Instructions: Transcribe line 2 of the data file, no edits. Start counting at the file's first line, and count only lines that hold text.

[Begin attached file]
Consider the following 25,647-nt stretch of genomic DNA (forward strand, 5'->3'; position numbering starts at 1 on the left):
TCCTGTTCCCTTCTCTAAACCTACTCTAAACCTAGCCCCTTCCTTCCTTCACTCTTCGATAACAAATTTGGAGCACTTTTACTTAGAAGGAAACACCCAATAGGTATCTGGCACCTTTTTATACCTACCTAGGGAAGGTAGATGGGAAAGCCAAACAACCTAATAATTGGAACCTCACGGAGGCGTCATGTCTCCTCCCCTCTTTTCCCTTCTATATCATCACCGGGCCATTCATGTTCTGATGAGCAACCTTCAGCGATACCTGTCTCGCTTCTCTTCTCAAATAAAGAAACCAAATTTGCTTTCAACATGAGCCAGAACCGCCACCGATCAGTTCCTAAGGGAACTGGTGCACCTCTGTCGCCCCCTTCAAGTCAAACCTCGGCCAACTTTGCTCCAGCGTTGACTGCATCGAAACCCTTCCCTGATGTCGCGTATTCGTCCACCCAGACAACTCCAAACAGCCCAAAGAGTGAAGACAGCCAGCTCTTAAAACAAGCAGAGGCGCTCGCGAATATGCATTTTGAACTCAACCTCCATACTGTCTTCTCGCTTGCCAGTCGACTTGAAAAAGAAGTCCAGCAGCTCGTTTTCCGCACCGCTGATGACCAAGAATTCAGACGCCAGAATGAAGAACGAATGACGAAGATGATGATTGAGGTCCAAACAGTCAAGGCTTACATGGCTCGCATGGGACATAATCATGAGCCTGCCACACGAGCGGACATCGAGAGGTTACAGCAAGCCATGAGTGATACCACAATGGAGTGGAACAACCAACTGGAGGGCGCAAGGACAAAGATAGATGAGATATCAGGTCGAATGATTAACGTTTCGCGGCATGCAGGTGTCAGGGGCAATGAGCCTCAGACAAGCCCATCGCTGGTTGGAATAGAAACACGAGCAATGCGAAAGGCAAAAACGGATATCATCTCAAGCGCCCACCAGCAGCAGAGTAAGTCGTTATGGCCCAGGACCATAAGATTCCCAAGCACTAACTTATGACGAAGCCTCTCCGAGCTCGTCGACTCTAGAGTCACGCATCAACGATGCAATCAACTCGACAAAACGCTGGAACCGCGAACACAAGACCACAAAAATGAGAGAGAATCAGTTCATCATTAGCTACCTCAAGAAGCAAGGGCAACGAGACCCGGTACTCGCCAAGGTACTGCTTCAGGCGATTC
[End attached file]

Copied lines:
TCCTGTTCCCTTCTCTAAACCTACTCTAAACCTAGCCCCTTCCTTCCTTCACTCTTCGATAACAAATTTGGAGCACTTTTACTTAGAAGGAAACACCCAATAGGTATCTGGCACCTTTTTATACCTACCTAGGGAAGGTAGATGGGAAAGCCAAACAACCTAATAATTGGAACCTCACGGAGGCGTCATGTCTCCTCCCCTCTTTTCCCTTCTATATCATCACCGGGCCATTCATGTTCTGATGAGCAACCTTCAGCGATACCTGTCTCGCTTCTCTTCTCAAATAAAGAAACCAAATTTGCTTTCAACATGAGCCAGAACCGCCACCGATCAGTTCCTAAGGGAACTGGTGCACCTCTGTCGCCCCCTTCAAGTCAAACCTCGGCCAACTTTGCTCCAGCGTTGACTGCATCGAAACCCTTCCCTGATGTCGCGTATTCGTCCACCCAGACAACTCCAAACAGCCCAAAGAGTGAAGACAGCCAGCTCTTAAAACAAGCAGAGGCGCTCGCGAATATGCATTTTGAACTCAACCTCCATACTGTCTTCTCGCTTGCCAGTCGACTTGAAAAAGAAGTCCAGCAGCTCGTTTTCCGCACCGCTGATGACCAAGAATTCAGACGCCAGAATGAAGAACGAATGACGAAGATGATGATTGAGGTCCAAACAGTCAAGGCTTACATGGCTCGCATGGGACATAATCATGAGCCTGCCACACGAGCGGACATCGAGAGGTTACAGCAAGCCATGAGTGATACCACAATGGAGTGGAACAACCAACTGGAGGGCGCAAGGACAAAGATAGATGAGATATCAGGTCGAATGATTAACGTTTCGCGGCATGCAGGTGTCAGGGGCAATGAGCCTCAGACAAGCCCATCGCTGGTTGGAATAGAAACACGAGCAATGCGAAAGGCAAAAACGGATATCATCTCAAGCGCCCACCAGCAGCAGAGTAAGTCGTTATGGCCCAGGACCATAAGATTCCCAAGCACTAACTTATGACGAAGCCTCTCCGAGCTCGTCGACTCTAGAGTCACGCATCAACGATGCAATCAACTCGACAAAACGCTGGAACCGCGAACACAAGACCACAAAAATGAGAGAGAATCAGTTCATCATTAGCTACCTCAAGAAGCAAGGGCAACGAGACCCGGTACTCGCCAAGGTACTGCTTCAGGCGATTC